Given a permutation on the array of integers 1 through n, I want to find the index of the permutation in a list of all possible permutations of those integers, sorted in lexicographic order.

For example, given the permutation {1, 3, 2} with n=3, I want the program to return 1, because the array has 6 permutations ({{1, 2, 3}, {1, 3, 2}, {2, 1, 3}, {2, 3, 1}, {3, 1, 2}, {3, 2, 1}}), and when all the permutations are sorted in lexicographic order, the given permutation is at index 1.

A possible solution is to go through every permutation, but this takes O(n!) time. Is there a way to do this in polynomial time?

This problem seems somewhat related to this one, but isn't the same.

If it helps, I am looking to write the code for this problem in C++.

Any potential clarifications are welcome.


2 Answers 2


A first observation is that for all $k\in \{1, …, n\}$, there are $(n-1)!$ permutations of size $n$ beginning with $k$.

For a permutation $\sigma = (k_1, …, k_n)$, that means that the rank of $\sigma$ is at least $(k_1-1)\times (n-1)!$.

What you can do to find the exact rank is updating $(k_2, …, k_n)$ by replacing each $k_i$ with $k'_i$ such that: $$k'_i = \left\{\begin{array}{ll}k_i&\text{if }k_i<k_1\\k_i-1&\text{otherwise} \end{array}\right.$$

The sequence $\sigma'=(k'_2, …, k'_n)$ is then a permutation of $\{1, …, n-1\}$. If $R_n(\sigma)$ represents the rank of $\sigma$ among permutations of size $n$, then:

$$R_n(\sigma) = (k_1-1)\times (n-1)! + R_{n-1}(\sigma')$$ This gives an algorithm in $\mathcal{O}(n^2)$ (assuming the computation of factorials is done in $\mathcal{O}(1)$, which may not be the case in the general case).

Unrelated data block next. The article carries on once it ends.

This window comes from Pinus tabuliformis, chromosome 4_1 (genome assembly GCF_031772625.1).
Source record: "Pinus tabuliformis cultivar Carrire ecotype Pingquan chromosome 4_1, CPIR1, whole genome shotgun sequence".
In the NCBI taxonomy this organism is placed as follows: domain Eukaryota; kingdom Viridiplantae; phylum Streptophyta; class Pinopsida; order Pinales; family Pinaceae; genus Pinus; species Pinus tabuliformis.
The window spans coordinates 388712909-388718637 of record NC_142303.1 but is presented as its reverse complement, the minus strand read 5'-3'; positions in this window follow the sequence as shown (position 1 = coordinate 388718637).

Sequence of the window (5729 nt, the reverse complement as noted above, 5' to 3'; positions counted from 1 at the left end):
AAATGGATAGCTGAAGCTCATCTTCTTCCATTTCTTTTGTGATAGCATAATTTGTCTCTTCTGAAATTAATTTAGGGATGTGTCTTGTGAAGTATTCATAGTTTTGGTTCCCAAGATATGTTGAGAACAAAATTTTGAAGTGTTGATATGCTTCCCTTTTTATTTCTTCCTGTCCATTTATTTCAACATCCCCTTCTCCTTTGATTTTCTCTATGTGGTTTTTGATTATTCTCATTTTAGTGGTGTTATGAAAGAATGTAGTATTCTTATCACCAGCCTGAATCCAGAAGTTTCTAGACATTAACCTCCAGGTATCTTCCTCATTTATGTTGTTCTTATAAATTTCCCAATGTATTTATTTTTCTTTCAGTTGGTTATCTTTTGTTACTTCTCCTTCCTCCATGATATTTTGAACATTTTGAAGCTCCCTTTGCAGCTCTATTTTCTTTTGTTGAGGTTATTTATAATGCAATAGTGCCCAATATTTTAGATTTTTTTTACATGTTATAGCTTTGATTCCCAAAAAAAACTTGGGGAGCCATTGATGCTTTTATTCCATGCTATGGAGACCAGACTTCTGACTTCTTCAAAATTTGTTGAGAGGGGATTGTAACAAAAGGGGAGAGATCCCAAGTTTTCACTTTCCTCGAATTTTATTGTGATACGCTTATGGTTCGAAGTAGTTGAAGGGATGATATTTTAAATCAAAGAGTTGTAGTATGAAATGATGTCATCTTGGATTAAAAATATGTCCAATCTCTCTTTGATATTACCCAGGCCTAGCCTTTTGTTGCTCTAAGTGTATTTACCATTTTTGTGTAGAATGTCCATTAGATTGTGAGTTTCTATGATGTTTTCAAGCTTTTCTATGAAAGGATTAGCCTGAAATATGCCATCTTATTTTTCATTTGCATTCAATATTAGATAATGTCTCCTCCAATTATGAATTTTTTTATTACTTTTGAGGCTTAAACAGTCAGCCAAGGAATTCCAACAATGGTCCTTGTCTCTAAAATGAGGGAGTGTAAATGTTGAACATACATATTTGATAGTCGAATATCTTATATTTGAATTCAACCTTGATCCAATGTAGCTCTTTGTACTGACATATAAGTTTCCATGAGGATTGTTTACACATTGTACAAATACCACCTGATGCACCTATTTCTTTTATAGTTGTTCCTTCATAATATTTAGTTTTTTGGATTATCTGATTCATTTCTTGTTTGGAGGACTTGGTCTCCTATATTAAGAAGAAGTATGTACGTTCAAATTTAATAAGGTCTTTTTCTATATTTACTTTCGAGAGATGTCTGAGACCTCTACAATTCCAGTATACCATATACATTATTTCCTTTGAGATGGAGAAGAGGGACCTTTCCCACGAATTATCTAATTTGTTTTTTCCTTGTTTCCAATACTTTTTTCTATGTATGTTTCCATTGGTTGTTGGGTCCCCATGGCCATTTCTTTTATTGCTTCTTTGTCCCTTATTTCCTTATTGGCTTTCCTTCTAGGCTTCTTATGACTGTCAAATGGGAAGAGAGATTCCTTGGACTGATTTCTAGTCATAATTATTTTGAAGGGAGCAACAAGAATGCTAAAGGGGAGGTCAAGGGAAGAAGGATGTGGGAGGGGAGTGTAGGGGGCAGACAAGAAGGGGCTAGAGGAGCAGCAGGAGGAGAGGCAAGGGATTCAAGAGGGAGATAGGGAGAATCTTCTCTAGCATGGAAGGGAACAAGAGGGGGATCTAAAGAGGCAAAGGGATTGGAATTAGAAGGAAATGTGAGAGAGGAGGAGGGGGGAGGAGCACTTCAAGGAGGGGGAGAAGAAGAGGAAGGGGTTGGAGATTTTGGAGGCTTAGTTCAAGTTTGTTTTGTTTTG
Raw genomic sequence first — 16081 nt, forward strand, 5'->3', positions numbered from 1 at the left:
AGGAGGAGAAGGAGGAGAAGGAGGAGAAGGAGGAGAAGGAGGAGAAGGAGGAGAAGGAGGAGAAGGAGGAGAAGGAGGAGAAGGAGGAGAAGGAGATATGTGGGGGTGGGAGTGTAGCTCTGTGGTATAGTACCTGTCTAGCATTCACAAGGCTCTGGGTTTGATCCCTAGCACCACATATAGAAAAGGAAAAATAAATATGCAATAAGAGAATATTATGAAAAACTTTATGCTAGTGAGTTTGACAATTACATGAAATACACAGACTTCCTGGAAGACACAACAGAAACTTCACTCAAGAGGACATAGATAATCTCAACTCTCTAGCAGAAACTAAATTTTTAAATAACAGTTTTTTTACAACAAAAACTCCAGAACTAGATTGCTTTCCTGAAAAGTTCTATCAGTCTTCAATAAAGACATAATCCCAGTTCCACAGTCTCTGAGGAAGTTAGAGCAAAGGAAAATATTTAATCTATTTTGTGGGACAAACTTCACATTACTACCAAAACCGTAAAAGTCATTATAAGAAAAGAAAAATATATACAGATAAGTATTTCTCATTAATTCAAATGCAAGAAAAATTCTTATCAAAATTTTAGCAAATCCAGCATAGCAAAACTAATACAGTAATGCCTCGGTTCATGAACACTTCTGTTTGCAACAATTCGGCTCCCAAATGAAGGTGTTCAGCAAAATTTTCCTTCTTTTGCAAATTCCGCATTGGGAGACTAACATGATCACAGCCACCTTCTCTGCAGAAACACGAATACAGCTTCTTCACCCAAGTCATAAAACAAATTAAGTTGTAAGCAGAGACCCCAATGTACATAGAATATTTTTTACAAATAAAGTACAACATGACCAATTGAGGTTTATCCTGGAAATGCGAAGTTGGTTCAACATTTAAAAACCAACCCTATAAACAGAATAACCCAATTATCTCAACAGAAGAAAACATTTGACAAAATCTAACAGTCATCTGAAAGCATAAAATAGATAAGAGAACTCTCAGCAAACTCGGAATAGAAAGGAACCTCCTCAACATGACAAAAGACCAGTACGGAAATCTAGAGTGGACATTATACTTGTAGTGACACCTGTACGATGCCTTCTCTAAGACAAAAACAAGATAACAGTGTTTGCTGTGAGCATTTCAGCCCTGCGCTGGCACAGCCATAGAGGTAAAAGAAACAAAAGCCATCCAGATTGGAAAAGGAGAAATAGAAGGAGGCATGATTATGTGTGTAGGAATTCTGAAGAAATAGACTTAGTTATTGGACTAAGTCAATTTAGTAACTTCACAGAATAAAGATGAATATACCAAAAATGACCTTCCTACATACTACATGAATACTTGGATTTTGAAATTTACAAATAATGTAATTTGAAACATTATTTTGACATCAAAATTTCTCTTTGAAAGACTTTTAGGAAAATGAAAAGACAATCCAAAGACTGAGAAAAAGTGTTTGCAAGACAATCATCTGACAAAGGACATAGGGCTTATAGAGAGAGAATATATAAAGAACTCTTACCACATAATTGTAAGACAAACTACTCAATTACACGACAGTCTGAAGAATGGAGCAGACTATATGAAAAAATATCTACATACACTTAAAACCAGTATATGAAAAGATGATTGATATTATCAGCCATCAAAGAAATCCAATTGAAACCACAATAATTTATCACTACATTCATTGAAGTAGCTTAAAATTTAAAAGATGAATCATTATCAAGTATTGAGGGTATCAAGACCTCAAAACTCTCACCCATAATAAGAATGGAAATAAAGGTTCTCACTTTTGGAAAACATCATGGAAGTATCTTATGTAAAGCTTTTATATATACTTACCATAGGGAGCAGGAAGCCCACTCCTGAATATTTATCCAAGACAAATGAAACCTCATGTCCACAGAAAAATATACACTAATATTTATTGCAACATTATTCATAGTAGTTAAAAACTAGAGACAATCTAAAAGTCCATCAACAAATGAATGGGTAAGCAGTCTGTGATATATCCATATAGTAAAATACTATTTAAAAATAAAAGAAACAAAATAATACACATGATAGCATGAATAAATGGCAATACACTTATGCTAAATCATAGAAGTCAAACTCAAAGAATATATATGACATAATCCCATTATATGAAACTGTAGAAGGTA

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    $\begingroup$ Thanks! The time complexity could even be lowered to O(nlogn) using prefix sums and a binary index tree. $\endgroup$
    – LogicalX
    Commented Nov 24, 2022 at 18:32
  • 1
    $\begingroup$ I think the python implementation for permutation_index uses the same logic as your answer, but the sum of factorials has been factored differently, so that the recursive formula is a bit simpler. (Their code is also O(n²) although it may look O(n) at a glance: the del operation inside the loop corresponds to your "updating (k2, ..., kn) by replacing..." and is O(n)) $\endgroup$
    – Stef
    Commented Nov 25, 2022 at 9:09

This task is known as ranking permutations. It can be solved with the factorial number system (https://en.wikipedia.org/wiki/Factorial_number_system). See also https://stackoverflow.com/q/1506078/781723, https://stackoverflow.com/q/39839119/781723 for further explanations.

More generally, see ranking and unranking (https://oeis.org/wiki/Ranking_and_unranking_functions).


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